Alex Tapscott’s Crypto VC Firm Going Public With $100M CAD Falsely Touted 4 Blockchain Stars As Advisors

Share

Forbes | Laura Shin | Nov 2, 2017

NextBlock Global, a venture capital company investing in digital assets that is going public in Canada and raising $100 million CAD ($77 million USD), falsely named four blockchain stars as advisors in an investor document.

The company’s chief executive officer, Alex Tapscott, is known for coauthoring, with his father Don, a book on blockchain technology, “Blockchain Revolution: How The Technology Behind Bitcoin Is Changing Money, Business And The World,” which was a Globe and Mail bestseller.

An investor deck sent out by a broker via email Thursday, October 19, which touted its “access” and “unparalleled relationships” as its top selling point, listed eight advisors, including former U.S. Department of Justice prosecutor and current Coinbase Board of Directors member Kathryn Haun; serial blockchain entrepreneur Vinny Lingham, CEO of blockchain identity startup Civic and a shark on South Africa’s Shark Tank; Dmitry Buterin, father of Ethereum cofounder Vitalik Buterin; and Karen Gifford, a special advisor for global regulatory affairs at Ripple who was previously counsel and officer at the Federal Reserve Bank of New York.

“I’m not an advisor and I never have been,” Haun told Forbes.

“I’m not an advisor to his fund,” said Lingham by phone.

Buterin confirmed he had been approached to be an advisor but had declined.

Through a press representative, Gifford stated that she is not an advisor and that she never spoke with Tapscott about becoming one.

See:  Most ICOs Fail: Tale of Two Worlds

When Haun found out Tapscott had listed her as an advisor and confronted him, she says he claimed that the deck listing her as an advisor hadn’t gone out electronically, though Forbes has learned of at least four investors who received it that way. He then promised her he would issue a correction to potential investors who had received the misleading copies. The following Monday, Tapscott forwarded to Lingham a deck labeled “final” that no longer contained the falsely identified advisors and at least one investor received that deck, but three investors who received the previous deck naming Buterin, Gifford, Haun and Lingham as advisors confirmed that they never received the updated version.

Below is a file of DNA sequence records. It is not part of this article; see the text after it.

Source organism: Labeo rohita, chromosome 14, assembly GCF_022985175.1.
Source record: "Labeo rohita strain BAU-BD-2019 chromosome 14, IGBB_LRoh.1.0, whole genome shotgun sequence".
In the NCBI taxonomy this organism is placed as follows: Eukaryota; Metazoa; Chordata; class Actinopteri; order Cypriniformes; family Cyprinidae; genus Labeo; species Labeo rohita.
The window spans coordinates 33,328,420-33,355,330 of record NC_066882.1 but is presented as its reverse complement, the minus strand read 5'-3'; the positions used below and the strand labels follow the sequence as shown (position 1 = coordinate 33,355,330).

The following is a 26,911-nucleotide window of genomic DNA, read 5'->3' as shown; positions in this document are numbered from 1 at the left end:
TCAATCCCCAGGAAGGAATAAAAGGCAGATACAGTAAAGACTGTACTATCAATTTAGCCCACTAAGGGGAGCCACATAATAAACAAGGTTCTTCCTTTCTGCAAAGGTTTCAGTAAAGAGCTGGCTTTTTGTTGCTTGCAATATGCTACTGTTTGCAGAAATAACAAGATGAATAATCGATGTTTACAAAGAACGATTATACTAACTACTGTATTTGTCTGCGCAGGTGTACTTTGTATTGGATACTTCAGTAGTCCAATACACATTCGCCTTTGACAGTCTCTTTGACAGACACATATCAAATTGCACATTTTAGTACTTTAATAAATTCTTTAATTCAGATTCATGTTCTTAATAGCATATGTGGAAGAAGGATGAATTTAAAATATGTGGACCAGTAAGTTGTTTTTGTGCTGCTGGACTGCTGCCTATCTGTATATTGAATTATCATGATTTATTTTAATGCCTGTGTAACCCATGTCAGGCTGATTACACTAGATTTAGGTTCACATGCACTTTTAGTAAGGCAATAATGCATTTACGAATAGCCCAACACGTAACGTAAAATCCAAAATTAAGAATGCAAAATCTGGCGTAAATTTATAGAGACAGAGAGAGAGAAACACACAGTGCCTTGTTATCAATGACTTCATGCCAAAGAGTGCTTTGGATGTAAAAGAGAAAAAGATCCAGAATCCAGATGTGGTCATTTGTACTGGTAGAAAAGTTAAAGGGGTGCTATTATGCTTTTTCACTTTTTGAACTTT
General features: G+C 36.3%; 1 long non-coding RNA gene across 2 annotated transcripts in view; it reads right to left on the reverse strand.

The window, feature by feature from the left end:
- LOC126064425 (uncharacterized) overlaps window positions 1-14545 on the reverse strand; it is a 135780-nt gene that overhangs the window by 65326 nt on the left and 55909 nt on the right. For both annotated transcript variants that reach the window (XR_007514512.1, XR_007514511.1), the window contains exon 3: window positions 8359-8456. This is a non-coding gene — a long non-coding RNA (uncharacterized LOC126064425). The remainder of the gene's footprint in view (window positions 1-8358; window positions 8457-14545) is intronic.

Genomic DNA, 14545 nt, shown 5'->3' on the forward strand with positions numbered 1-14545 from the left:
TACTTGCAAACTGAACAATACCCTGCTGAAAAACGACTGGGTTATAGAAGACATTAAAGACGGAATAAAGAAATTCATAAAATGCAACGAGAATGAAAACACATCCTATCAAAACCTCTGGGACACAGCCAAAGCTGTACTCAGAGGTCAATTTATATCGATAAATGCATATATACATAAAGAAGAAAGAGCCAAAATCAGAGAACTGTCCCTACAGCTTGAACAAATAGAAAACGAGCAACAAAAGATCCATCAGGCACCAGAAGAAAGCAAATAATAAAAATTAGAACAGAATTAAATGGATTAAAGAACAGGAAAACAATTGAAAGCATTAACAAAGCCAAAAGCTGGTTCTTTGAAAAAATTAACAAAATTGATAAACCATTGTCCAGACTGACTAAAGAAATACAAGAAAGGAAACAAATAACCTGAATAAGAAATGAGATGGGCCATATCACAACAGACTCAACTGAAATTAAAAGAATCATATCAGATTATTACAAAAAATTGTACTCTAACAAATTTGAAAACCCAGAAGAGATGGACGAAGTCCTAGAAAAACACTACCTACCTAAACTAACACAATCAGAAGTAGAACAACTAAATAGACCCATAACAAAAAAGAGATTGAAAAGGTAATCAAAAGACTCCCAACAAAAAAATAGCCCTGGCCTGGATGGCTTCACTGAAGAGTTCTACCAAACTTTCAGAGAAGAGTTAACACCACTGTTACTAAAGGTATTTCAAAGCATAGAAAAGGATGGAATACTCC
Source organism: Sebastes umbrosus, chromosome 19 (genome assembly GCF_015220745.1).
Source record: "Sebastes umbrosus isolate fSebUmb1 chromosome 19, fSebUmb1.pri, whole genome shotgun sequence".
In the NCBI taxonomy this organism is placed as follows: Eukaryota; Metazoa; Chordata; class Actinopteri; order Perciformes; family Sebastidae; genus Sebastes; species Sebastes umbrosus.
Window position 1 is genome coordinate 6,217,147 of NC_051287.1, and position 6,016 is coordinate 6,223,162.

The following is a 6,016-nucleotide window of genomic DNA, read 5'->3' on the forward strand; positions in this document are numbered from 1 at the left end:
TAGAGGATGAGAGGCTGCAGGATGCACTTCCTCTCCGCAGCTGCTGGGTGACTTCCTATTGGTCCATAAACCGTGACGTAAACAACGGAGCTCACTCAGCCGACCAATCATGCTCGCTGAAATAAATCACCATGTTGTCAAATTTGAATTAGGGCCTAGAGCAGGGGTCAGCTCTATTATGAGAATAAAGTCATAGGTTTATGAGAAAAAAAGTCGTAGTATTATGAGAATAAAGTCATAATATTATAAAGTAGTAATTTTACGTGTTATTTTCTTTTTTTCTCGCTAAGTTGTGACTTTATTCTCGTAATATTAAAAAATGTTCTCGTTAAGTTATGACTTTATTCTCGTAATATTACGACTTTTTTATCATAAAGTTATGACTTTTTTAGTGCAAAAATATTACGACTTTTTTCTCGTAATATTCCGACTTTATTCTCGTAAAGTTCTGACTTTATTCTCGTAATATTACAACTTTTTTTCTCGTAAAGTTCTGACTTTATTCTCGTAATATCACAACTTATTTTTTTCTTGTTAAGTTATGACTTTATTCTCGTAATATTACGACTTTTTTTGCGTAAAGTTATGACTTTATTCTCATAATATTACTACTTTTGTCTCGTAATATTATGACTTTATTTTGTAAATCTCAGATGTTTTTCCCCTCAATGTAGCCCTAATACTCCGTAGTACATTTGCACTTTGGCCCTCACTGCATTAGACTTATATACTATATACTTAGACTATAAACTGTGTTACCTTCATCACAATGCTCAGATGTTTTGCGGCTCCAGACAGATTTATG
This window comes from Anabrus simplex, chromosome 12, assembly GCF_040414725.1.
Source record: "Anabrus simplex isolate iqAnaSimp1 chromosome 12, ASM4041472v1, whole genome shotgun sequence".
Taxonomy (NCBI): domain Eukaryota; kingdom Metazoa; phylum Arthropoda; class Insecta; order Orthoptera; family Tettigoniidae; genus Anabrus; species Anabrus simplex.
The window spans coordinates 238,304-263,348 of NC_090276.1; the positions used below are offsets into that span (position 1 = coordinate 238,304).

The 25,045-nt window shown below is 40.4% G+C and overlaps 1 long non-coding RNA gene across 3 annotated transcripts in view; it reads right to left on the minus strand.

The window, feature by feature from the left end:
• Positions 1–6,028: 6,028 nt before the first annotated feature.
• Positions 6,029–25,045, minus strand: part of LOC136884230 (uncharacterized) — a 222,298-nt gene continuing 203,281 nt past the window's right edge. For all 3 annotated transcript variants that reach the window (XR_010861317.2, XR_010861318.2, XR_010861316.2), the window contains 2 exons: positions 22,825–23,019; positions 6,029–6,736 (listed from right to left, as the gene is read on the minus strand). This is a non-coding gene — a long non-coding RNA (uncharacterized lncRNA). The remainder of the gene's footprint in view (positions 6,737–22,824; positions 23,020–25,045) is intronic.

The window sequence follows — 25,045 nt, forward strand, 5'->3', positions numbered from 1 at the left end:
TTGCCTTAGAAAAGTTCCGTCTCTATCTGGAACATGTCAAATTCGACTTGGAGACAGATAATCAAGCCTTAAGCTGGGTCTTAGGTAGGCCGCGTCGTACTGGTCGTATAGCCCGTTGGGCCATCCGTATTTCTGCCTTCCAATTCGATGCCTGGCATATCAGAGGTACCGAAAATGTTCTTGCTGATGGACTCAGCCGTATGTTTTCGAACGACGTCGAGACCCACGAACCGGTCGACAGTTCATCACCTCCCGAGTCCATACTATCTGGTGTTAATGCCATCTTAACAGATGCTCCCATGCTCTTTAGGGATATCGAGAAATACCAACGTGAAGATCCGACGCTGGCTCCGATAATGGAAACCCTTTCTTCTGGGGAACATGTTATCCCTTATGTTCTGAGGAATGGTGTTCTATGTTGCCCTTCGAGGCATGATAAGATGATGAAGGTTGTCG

When reached by phone and asked about the four falsely named advisors, Tapscott said, “None of those people have appeared in the deck with the exception of Kathryn Haun.” When told Forbes had a copy of a deck naming the other three, he said, “They were listed in a draft version of a deck.” The “draft” including them was labeled version 5 and was circulated just two business days before the final.

Tapscott also told Forbes the inclusion of Buterin was “another misconception,” and said of the listing of Gifford and Lingham, “Karen and Vinny were in a draft version of the deck which never got used because I was not able to confirm with them. I had conversations with them. They seemed open to the idea but when I couldn’t confirm them, I took them out of the deck, I did not use their names to market my transaction.” As mentioned above, at least three investors never received a deck that didn't name them as advisors.

Lingham confirmed he was approached, but as stated above, Gifford had no such conversation with Tapscott.

The inclusion of Haun, the former U.S. prosecutor and Coinbase board member, was especially egregious because the San Francisco-based startup, which is backed by Andreessen Horowitz, the New York Stock Exchange and Union Square Ventures, is the first crypto unicorn and probably the most recognized brand in the space. A source in both the traditional investment and blockchain communities in Canada said, “You don’t know how many people I know who run hedge funds told me they were investing [in NextBlock] because he had someone from Coinbase involved.

See:  OSC approves first ICO in Ontario to TokenFunder

Canada is a very parochial market. On Bay Street — Canada’s equivalent of Wall Street — Coinbase and Kathryn have star power. The Canadian institutions said, Oh wow, this is the best deal because this guy has all these contacts. They invested based on that representation.” He said in Canada, Tapscott had an aura from his book and other blockchain activities that he had gotten close to crypto heavyweights in Silicon Valley and therefore had the best deal flow.

Continue to the full article --> here

The National Crowdfunding Association of Canada (NCFA Canada) is a cross-Canada non-profit actively engaged with both investment and social crowdfunding, blockchain ICO, alternative finance, fintech, P2P and online investing stakeholders across the country.  NCFA Canada provides education, research, leadership, support, and networking opportunities to over 1600+ members and works closely with industry, government, academia, community and eco-system partners and affiliates to create a vibrant and innovative online financing industry in Canada.  Learn more About Us or visit www.ncfacanada.org.

Share

Leave a Reply

Your email address will not be published. Required fields are marked *